Ask Not Whodunit
Denver author Stephen White is more interested in the 'why' behind the crimes his characters commit than in the 'who' By Valerie Wigglesworth
Colorado Springs Gazette Telegraph, May 11, 1997
Three pages. Just three pages a day, day after day, plunking away on his laptop in the basement of his Boulder home. After about six months he had a book. After another year, he had a publisher.
And now nearly eight years later, Stephen White has a sixth book in production, he's writing his seventh and already thinking ahead to the eighth.
"No one was more surprised than me that I'm able to make a living doing this," said the 45-year-old who now lives in Denver with his wife and l0-year-old son.
His books, all set predominantly in Colorado, follow clinical psychologist Alan Gregory as he helps to solve crises around him. White's newest release, "Remote Control", revolves around Alan's wife,
Boulder County deputy district attorney Lauren Crowder. In a complicated twist of events, she gets arrested for attempted murder, and it's Alan's job to help prove his wife's innocence.
White classifies his books as whydunits rather than whodunits.
"(Author) Ridley Pearson said that in a mystery, you are always looking for the who, while in a thriller, you are waiting for the then," White said. "My books do some of both." White didn't
set out to become an author. It just happened. He started out as a creative writing major at the University of California at Irvine. But after two D's and an F on his first three papers in creative writing, he
dropped the course and changed majors.
He didn't look back. He earned degrees in psychology from the University of California at Berkeley and the University of Colorado at Boulder. Then he opened his own private practice. For 15 years, he worked as a
clinical psychologist, including stints at the University of Colorado Health Sciences Center and The Children's Hospital in Denver.
Then an idea for a story hit him. It wouldn't go away.
"It festered," White said.
So he started writing, just a little bit at a time. White didn't know if it was going to be 10 pages or 20 pages when he started. It ended up being 460 pages.
Though he never really thought about writing a book before, the psychologist in him said the desire had to have been there all along.
But writing the book was easy compared with finding a publisher, White said. He was turned down by plenty of agents. After about a year, his manuscript found its way to a senior editor at Viking through the friend of
a friend of a friend. And the company bought it.
It's a rarity, though. The last time Viking bought a manuscript from someone without an agent was when Judith Guest sold "Ordinary People" in 1979.
"I got real lucky," White said.
And, as one of his editors said, he was born with the perfect pseudonym.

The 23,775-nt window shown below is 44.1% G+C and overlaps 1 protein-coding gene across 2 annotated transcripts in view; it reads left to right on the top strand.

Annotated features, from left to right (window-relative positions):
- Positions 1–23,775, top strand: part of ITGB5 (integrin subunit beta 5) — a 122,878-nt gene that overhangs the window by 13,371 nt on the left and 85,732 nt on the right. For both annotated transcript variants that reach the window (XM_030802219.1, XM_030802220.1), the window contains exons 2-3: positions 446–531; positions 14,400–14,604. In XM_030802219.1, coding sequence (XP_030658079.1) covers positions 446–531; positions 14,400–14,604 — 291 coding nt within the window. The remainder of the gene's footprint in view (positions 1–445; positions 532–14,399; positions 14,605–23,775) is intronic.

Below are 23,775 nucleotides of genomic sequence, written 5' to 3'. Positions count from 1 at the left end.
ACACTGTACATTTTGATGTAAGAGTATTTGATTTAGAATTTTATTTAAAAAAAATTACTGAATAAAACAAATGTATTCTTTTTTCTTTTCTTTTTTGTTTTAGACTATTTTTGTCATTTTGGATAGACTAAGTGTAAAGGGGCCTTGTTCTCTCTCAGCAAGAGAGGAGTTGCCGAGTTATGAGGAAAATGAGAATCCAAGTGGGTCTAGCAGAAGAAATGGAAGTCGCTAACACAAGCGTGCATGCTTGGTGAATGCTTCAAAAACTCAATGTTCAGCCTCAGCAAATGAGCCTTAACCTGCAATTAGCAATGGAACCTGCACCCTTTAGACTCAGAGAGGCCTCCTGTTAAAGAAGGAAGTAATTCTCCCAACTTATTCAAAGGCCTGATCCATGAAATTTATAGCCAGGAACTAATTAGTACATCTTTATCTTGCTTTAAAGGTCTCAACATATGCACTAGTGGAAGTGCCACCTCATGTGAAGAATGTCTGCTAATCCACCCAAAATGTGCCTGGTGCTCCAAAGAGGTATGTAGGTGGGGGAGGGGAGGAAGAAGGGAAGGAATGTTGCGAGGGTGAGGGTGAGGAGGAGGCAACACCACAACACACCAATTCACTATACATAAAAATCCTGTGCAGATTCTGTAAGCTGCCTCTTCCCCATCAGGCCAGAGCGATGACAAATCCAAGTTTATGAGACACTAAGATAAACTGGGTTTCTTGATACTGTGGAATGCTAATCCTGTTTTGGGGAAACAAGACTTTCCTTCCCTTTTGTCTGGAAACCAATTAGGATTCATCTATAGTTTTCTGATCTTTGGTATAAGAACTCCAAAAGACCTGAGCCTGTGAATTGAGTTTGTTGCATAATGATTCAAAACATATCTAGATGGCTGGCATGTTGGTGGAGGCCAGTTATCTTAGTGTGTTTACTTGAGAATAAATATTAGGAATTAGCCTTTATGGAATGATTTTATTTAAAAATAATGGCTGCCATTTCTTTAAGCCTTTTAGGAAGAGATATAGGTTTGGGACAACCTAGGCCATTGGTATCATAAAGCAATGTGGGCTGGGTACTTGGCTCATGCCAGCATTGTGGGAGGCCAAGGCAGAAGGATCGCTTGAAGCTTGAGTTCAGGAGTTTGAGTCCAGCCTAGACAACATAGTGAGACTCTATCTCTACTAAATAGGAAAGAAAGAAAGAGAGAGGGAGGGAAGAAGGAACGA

The first book led to an idea for another, and that led to another. White finally closed his Boulder practice in 1993 to become a full-time writer.
The only thing he misses about being a clinical psychologist is the daily contact with people.
"I expected to miss the work, and I don't," he said. "Writing books feels much more frivolous, but it has its own rewards."
And he hasn't entirely abandoned his first career. It simply enhances the second one.
"When you read, a character often does things because an author needs him to rather than because the author developed the motivation for the action," he said. "My training helps put some depth in
White said his years of spending 8 to 10 hours a day listening to clients talk helped hone his skills with dialogue. And the fact that his main character, Alan Gregory, shares his profession makes writing that much
"I don't see much of myself in Alan," White said. "I see some of him in me, though, if that makes any sense."
Doing research for his books also is part of the fun. Whether it's studying the technical aspects of theater life backstage on Broadway, riding in a helicopter to enhance the details in a scene or visiting Salt
Lake City to learn more about the Mormon community, White finds it all fascinating.
But White doesn't reread his books once they're published. That is, unless he's doing a reading as part of a book signing.
"I'd rewrite them all tomorrow if I could," he said.
It's not that he's dissatisfied with the finished version. He just likes to tinker with them, change the course of events, make them better.
"I'd like to think I get better at this," he said.
Reading others' work also helps.
"One beautiful thing about this profession is that the best work done is available to everyone in its original form," White said. Although he'd love to talk shop with John Steinbeck or Mark Twain, he
finds plenty to learn by reading their work.
White still gets nervous when he thinks about writing a book. It's just a pile of papers, he has to tell himself. He takes it one page at a time.
"This is the only business where I've never heard a colleague say 'I wish I were doing something else,' " he said. "It's not a job you want to escape from."